As I read Article Three, the function, especially of the Supreme Court, is to be “activist” in the sense that it is its obligation to make the final determination as to what a law says or what the Constitution (and its Amendments) mean. Now, “The Equal Protection Clause is part of the Fourteenth Amendment to the United States Constitution. The clause, which took effect in 1868, provides that no state shall deny to any person within its jurisdiction "the equal protection of the laws." From Wikipedia, the free encyclopedia.” It seems rather obvious to me that allowing these legal “marriage” rights and privileges to be available only to one class of persons and to disallow even the possibility of the availability of such rights to another is clearly in violation of both the spirit and the letter of the Fourteenth Amendment. The Supreme Court is, therefore, merely doing its job in making a determination that what this Amendment says is what it means: i.e. equal protection is equal protection. Therefore, I don’t understand how doing your job is being somehow or other “activist” (which I presume we are supposed to think is bad) or is “legislating from the bench,” which I guess we are supposed to think means that they are just making up the law. It seems to me that the Fourteenth Amendment makes a pretty clear statement that everybody is supposed to be treated equally by the law and the Court simply decided that this wasn’t the case as things stood. My understanding is that that was their job.
As to the charge that the decision was “defying the will of the people” and that it is wrong not to let the people of the states vote on such matters, I think the ground is even more slippery. A “right” isn’t supposed to be something which we vote on. In fact, many have suggested that the point of the Bill of Rights was to make clear that all citizens have certain freedoms which can only be altered with considerable difficulty, so that the minority is protected from the “tyranny of the majority.” Now, apparently, some political figures seem to think that “rights” should be up to the states to decide, so that a “right” in one state might not be one in another, or even that they should be up to a popular vote. This seems like a poor way to establish “rights” (fundamental principles) to me and I would suggest that supporters of this notion might wish to be careful about encouraging it too strongly. If we’re going to put some “rights” to a popular vote, we really should do the same for all of them. Somehow, that doesn’t seem like a very good idea, at least to me.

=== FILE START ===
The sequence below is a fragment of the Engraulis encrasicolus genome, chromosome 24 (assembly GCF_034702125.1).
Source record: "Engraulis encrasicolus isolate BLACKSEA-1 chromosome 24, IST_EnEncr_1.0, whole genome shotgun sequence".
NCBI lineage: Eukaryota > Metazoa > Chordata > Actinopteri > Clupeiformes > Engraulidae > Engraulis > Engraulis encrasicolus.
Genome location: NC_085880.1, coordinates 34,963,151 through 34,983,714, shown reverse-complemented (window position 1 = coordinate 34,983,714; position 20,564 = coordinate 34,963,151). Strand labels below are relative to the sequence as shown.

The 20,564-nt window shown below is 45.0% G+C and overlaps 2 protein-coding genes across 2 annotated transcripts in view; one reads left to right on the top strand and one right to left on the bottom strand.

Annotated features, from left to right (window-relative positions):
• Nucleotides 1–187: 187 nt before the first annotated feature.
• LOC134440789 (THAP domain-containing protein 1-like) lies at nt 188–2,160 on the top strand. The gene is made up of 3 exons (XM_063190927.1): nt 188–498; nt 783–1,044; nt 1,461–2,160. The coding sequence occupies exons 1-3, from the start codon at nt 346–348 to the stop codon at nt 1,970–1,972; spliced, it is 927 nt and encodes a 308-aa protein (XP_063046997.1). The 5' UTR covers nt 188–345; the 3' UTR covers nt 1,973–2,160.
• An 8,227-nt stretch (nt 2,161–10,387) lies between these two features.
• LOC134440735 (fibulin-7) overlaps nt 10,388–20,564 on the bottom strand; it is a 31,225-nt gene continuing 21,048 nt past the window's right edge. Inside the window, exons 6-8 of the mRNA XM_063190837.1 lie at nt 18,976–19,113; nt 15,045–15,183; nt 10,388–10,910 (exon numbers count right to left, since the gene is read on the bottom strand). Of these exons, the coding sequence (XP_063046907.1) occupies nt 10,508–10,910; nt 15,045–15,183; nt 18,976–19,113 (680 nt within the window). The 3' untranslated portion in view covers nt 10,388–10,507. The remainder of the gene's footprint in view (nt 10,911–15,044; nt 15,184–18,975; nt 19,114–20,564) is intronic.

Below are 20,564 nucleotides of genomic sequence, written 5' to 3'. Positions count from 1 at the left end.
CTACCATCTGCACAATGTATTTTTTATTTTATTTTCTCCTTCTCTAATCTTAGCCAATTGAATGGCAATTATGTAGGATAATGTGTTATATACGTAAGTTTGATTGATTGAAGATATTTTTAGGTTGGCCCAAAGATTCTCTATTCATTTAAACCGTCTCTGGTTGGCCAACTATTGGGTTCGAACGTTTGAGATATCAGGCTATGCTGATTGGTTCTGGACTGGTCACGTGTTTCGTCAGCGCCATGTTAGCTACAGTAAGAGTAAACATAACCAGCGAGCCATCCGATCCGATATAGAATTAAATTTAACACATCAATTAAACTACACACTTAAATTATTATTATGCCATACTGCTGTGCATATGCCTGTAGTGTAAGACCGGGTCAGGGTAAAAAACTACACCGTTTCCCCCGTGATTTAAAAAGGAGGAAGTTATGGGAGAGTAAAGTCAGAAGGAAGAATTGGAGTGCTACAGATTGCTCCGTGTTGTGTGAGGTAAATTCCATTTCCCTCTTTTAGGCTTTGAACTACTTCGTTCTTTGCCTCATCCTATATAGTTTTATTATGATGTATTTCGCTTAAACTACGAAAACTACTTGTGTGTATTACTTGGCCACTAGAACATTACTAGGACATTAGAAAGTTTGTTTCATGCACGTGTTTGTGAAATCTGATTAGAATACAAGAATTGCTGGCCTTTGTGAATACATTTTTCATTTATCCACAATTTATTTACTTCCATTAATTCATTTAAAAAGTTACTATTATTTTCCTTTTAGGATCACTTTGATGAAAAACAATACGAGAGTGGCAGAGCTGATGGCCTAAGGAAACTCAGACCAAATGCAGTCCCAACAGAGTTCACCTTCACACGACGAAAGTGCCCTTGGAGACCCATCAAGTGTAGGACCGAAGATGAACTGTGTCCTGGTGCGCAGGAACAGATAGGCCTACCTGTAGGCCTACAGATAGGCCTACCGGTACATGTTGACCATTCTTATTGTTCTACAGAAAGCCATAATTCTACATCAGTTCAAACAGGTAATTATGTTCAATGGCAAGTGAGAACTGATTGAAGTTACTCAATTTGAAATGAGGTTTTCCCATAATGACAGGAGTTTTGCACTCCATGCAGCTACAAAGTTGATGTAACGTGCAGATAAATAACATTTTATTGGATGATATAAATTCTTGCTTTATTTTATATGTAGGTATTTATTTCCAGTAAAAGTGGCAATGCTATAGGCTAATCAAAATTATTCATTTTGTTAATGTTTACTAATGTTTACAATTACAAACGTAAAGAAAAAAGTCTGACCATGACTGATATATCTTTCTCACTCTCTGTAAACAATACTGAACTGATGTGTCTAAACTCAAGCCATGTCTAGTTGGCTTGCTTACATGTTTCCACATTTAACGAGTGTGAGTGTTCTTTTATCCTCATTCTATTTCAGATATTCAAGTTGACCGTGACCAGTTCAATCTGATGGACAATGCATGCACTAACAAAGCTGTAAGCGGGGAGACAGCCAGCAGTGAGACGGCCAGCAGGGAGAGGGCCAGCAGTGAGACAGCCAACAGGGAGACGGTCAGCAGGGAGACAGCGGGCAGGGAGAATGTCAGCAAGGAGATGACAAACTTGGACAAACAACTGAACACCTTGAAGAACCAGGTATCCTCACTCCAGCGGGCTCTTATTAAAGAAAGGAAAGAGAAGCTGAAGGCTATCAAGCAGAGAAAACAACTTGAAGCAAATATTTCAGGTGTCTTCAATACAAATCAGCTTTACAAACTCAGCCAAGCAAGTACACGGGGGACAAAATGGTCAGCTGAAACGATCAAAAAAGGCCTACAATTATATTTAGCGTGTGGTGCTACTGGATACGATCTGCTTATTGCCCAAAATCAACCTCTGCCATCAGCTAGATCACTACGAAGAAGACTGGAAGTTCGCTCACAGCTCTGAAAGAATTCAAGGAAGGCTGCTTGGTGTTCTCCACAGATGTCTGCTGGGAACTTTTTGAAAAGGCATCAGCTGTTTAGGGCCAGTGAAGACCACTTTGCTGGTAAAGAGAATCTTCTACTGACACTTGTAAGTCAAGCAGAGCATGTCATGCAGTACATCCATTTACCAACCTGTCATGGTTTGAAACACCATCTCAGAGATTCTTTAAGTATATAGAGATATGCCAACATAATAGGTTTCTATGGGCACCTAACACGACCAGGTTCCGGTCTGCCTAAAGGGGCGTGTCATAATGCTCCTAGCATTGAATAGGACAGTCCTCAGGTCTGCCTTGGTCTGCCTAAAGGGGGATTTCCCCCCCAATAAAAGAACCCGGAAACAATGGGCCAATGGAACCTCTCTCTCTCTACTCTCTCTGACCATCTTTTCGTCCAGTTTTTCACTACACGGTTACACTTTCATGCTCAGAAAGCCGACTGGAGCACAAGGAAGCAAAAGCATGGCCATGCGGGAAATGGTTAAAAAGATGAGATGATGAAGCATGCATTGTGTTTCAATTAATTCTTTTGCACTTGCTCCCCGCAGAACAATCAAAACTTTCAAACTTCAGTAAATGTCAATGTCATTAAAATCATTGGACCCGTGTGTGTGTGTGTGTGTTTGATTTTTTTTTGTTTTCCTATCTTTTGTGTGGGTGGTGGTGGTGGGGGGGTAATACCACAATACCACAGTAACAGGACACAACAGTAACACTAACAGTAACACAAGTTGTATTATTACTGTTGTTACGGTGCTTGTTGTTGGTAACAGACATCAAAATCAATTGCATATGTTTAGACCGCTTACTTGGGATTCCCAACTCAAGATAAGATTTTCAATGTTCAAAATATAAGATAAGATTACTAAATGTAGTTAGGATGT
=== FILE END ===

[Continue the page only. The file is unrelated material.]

The other “hot” topic at the moment is the use (or misuse) of the Confederate battle flag. I confess, since I am from the North (born and raised in Illinois) when I moved to the South (North Carolina) in 1971 and even while I was in graduate school in Georgia a few years later, I believed what I was told: that the Confederate flag was simply a symbol for honoring those who were on the side of the Confederacy during what is sometimes referred to in the South as “the late unpleasantness.” [One COULD, rather unkindly perhaps, point out that since making war on the nation is treason, there is little to honor, but I really don’t want to get into that aspect of the issue. After all, the Founding Fathers of the USA were, in fact, traitors to the British crown.]
However, I have heard a few things and done a bit of research in the last few days. I have discovered that the battle flag, in fact, wasn’t particularly commonly flown or supported as a symbol of Southern heritage until the late 1950’s and early 1960’s when it was apparently adopted as a symbol of resistance to the black civil rights movement. Given that, I confess that I have to wonder about the sincerity of what I had been previously told. If the Confederate battle flag was not in common use in the flags of the states of the deep South, nor had it been flown prominently in public places in these states until after the civil rights movement started to “stir things up,” then it seems difficult to accept that the use of that flag was “always” just “to honor the bravery of our ancestors,” and the like. Looking a slight bit deeper, I discovered that even the Ku Klux Klan made at least as much (perhaps more) use of the US flag as of any version of the Confederate one up until about this time. More to the point, however, I just don’t understand how anyone who sincerely believes in the Confederate battle flag as only a symbol of Southern heritage could have just sat on the sidelines while their “proud symbol” was coopted by racist, white supremacist, anti-Catholic, anti-Jewish ideologues and used for purposes of hatred and intimidation. That makes no sense to me. If someone can explain this to me, I’d appreciate it.
P.S. I’ve included (Part 1) in the title of this post as I may find myself similarly confused about some thing(s) in the future, so I’m leaving myself the option of using this title again. RSB